Given the strong disagreements on this matter, and the utter lack of clarity as to what was intended by Euro area policy makers in the first place, it sure would be helpful to have some kind of legislative history as to what was intended when the Euro CACs were adopted in late 2012.   Alternatively, maybe the European authorities could tell us what they were thinking?  Or what they are thinking now about what they should have been thinking then?

How Chaotic Would an Italian Debt Restructuring Be? (Not Very)

posted by Mark Weidemaier

Mark Weidemaier & Mitu Gulati

Wolfgang Munchau’s column in the FT yesterday identifies a possible Italian debt crisis as one of the biggest worries for the Eurozone. This makes sense, given Italy’s huge debt stock (upwards of 130% of GDP), seemingly irresponsible politicians, and low growth. An Italian debt restructuring would be the biggest in history, yet it might prove necessary. Munchau highlights the economic consequences of a debt restructuring (e.g., for Italian and other European banks) and also asserts that Europe’s “legal systems are not prepared.” The general sense is that an Italian debt crisis will be a disaster.

It won’t be good, that is for sure. But if planned properly, an Italian debt restructuring can be done relatively smoothly. Why? Because Italy has an enormous “local law advantage,” combined with an enormous set of captive (aka local) holders who have been, to quote an old friend in the sovereign restructuring business, “rolling over their Italian bonds since Hadrian died.”

One might ask, Didn’t Greece have the same local law advantage and wasn’t that a chaotic restructuring? Our reply is that the source of chaos in the Greek case was the unwillingness of key institutions to acknowledge that the debt was unsustainable until very late in the process. The restructuring itself was relatively smooth (for more, see here). In any case, the restructurers this time can learn from the Greek experience. Plus, the local law advantage is significantly bigger in Italy.

Students in our joint class on sovereign debt worked intensely this semester on what an Italian debt restructuring might look like, and they have recently posted their work to ssrn.com. From our informal conversations with European colleagues and friends, we understand that lawyers at various official sector institutions take the position that they do not have the power to do the things our students suggest. But we have yet to hear convincing reasons for this position. Indeed, our impression is that these lawyers are mostly worried that they will spook investors if they publicly acknowledge having the power to restructure (on the theory that investors might take this as a sign that restructuring is likely).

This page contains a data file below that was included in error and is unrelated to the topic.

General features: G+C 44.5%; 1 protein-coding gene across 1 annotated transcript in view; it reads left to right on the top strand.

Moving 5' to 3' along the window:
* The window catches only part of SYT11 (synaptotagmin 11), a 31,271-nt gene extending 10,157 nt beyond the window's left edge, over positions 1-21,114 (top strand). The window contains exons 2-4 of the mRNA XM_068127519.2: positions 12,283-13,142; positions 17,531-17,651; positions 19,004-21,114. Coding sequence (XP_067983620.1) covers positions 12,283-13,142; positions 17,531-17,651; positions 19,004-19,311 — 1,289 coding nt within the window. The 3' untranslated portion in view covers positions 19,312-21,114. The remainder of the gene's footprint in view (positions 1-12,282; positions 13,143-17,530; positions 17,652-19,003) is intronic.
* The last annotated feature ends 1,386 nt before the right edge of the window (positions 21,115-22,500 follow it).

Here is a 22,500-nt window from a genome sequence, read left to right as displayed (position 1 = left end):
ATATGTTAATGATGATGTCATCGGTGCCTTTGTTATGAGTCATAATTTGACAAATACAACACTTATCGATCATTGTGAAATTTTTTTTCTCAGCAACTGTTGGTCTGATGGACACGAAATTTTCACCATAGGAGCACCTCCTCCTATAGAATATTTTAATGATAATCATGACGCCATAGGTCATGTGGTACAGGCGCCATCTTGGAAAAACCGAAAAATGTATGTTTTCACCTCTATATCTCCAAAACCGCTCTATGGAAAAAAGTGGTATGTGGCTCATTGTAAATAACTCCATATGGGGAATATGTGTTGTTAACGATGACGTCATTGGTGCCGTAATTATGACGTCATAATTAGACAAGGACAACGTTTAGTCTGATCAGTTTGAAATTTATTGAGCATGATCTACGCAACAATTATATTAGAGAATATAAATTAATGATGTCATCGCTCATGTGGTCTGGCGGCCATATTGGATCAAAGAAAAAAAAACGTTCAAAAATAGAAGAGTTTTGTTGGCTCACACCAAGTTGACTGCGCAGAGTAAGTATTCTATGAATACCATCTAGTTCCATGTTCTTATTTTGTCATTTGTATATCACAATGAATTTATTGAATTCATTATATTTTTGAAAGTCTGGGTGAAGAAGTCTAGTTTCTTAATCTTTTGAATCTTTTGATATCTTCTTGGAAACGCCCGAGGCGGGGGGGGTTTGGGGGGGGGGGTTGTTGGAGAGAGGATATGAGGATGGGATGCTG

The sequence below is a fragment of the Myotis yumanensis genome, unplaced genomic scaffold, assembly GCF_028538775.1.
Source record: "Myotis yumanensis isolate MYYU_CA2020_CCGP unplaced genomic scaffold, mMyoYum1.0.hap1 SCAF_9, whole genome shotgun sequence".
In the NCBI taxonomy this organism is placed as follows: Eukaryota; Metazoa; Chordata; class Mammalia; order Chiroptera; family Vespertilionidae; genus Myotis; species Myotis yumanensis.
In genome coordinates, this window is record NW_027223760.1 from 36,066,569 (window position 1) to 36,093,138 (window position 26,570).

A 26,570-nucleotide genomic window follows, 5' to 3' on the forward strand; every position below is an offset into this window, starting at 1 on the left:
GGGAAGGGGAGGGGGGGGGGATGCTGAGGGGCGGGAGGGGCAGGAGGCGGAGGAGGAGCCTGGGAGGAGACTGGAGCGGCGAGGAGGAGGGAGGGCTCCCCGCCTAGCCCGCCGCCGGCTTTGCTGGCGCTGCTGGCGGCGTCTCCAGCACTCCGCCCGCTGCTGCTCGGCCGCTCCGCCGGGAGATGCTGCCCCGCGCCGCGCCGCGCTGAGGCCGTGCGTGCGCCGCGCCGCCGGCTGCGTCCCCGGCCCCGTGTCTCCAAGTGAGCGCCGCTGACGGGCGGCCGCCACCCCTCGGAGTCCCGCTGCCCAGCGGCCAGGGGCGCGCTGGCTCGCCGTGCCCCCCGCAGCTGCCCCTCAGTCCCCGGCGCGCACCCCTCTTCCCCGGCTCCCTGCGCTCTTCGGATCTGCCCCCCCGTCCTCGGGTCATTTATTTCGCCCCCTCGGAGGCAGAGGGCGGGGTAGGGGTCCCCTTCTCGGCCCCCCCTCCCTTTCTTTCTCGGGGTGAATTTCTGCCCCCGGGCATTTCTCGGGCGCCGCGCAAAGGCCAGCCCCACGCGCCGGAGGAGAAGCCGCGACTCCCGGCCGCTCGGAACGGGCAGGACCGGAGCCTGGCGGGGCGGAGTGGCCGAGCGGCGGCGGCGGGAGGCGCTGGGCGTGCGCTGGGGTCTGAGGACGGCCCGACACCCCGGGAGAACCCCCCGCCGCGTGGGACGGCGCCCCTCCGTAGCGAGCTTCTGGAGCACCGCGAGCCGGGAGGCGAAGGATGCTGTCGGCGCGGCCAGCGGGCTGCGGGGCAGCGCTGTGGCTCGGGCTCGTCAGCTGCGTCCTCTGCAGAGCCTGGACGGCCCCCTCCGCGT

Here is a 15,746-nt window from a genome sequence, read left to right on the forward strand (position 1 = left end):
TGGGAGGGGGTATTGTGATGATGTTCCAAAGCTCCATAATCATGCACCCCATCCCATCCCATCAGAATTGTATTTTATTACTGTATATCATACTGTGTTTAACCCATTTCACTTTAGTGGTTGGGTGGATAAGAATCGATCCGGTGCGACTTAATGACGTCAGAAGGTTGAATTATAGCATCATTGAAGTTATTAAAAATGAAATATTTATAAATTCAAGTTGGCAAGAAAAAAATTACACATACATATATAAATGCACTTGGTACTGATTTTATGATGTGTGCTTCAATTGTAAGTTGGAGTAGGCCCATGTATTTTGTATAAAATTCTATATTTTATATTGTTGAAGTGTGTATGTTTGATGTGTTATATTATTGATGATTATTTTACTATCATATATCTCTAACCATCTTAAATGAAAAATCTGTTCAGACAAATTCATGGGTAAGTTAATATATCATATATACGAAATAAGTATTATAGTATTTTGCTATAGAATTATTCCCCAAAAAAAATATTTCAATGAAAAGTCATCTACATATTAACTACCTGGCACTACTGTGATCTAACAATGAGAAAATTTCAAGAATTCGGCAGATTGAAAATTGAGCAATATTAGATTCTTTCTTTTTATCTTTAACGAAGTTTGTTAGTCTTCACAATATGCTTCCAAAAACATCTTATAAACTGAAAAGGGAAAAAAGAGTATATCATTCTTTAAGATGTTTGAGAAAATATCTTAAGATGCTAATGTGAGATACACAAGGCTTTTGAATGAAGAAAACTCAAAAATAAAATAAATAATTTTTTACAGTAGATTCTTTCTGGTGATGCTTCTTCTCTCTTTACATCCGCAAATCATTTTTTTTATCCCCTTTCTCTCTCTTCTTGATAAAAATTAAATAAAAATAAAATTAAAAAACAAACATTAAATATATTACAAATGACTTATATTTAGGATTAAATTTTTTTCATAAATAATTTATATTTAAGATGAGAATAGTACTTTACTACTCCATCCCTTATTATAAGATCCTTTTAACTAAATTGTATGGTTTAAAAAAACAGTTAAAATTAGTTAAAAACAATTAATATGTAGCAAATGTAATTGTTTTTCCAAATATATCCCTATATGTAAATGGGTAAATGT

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DebtCon3: A Curtain Raiser and a Love Story

posted by Anna Gelpern

DebtCon3, the Third Interdisciplinary Sovereign Debt Research DebtconXand Management Conference, is starting in just a few hours at Georgetown Law. This year's DebtCon takes place in parallel with IMF and World Bank Spring Meetings. When we first launched the DebtCon project in the snowstorms of 2016, the idea was to have a giant party -- a sovereign debt Coachella -- channeling nerdy energy across different academic disciplines and institutional ecosystems, gathering everyone willing to obsess over public debt to help solve a handful of concrete problems. Mitu wanted to serve frozen pizza, but kind souls chipped in for dinner, and we had fish. The Argentina (!#@%*!) panel was snowed out. Nobody got the Sovereign Debt Research and Management joke ...but the temporary tattoos worked on key demographics, and we came back. In 2017,   Ugo Panizza and his colleagues at the Graduate Institute put on a fabulous DebtCon2 in Geneva, which set an impossibly (Swissly!) high bar for organization, and here we go again. At last count, the star-studded DebtCon3 program has some 120 speakers, plus over 200 registered guests from around the world -- a humongous number for what is often considered a narrow topic. So what is it about sovereign debt? ... and what is it about DebtCon?